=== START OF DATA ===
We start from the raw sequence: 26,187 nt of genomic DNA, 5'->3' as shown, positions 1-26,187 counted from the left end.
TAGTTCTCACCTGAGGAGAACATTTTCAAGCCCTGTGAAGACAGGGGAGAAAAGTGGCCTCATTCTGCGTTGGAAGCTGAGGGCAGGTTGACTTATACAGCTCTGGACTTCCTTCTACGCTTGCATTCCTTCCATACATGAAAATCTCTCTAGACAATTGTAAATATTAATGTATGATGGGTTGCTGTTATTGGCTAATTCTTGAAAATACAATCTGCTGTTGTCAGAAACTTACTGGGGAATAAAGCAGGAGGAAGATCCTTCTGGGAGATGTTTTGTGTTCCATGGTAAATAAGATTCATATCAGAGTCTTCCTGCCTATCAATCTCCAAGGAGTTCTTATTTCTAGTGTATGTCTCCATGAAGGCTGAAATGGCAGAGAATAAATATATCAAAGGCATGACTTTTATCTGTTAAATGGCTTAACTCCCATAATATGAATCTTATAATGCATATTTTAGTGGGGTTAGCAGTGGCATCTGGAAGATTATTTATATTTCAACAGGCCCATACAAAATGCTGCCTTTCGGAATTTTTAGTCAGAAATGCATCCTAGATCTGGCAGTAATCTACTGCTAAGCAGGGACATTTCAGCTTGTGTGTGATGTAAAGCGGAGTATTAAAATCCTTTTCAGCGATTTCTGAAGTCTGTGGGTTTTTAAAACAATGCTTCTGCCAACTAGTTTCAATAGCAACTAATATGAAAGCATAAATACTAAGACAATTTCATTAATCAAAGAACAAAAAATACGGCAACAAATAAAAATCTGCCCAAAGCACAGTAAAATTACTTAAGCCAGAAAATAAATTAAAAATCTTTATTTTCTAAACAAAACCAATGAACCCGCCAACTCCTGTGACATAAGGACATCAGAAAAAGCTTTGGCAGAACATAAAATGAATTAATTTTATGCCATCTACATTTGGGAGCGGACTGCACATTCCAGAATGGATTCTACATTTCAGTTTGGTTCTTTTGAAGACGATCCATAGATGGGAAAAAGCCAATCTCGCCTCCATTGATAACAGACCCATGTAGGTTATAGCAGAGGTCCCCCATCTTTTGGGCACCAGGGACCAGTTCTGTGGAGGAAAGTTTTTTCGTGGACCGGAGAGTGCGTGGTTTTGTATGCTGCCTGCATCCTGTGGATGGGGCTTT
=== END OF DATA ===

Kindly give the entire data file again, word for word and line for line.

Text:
We start from the raw sequence: 26,187 nt of genomic DNA, 5'->3' as shown, positions 1-26,187 counted from the left end.
TAGTTCTCACCTGAGGAGAACATTTTCAAGCCCTGTGAAGACAGGGGAGAAAAGTGGCCTCATTCTGCGTTGGAAGCTGAGGGCAGGTTGACTTATACAGCTCTGGACTTCCTTCTACGCTTGCATTCCTTCCATACATGAAAATCTCTCTAGACAATTGTAAATATTAATGTATGATGGGTTGCTGTTATTGGCTAATTCTTGAAAATACAATCTGCTGTTGTCAGAAACTTACTGGGGAATAAAGCAGGAGGAAGATCCTTCTGGGAGATGTTTTGTGTTCCATGGTAAATAAGATTCATATCAGAGTCTTCCTGCCTATCAATCTCCAAGGAGTTCTTATTTCTAGTGTATGTCTCCATGAAGGCTGAAATGGCAGAGAATAAATATATCAAAGGCATGACTTTTATCTGTTAAATGGCTTAACTCCCATAATATGAATCTTATAATGCATATTTTAGTGGGGTTAGCAGTGGCATCTGGAAGATTATTTATATTTCAACAGGCCCATACAAAATGCTGCCTTTCGGAATTTTTAGTCAGAAATGCATCCTAGATCTGGCAGTAATCTACTGCTAAGCAGGGACATTTCAGCTTGTGTGTGATGTAAAGCGGAGTATTAAAATCCTTTTCAGCGATTTCTGAAGTCTGTGGGTTTTTAAAACAATGCTTCTGCCAACTAGTTTCAATAGCAACTAATATGAAAGCATAAATACTAAGACAATTTCATTAATCAAAGAACAAAAAATACGGCAACAAATAAAAATCTGCCCAAAGCACAGTAAAATTACTTAAGCCAGAAAATAAATTAAAAATCTTTATTTTCTAAACAAAACCAATGAACCCGCCAACTCCTGTGACATAAGGACATCAGAAAAAGCTTTGGCAGAACATAAAATGAATTAATTTTATGCCATCTACATTTGGGAGCGGACTGCACATTCCAGAATGGATTCTACATTTCAGTTTGGTTCTTTTGAAGACGATCCATAGATGGGAAAAAGCCAATCTCGCCTCCATTGATAACAGACCCATGTAGGTTATAGCAGAGGTCCCCCATCTTTTGGGCACCAGGGACCAGTTCTGTGGAGGAAAGTTTTTTCGTGGACCGGAGAGTGCGTGGTTTTGTATGCTGCCTGCATCCTGTGGATGGGGCTTT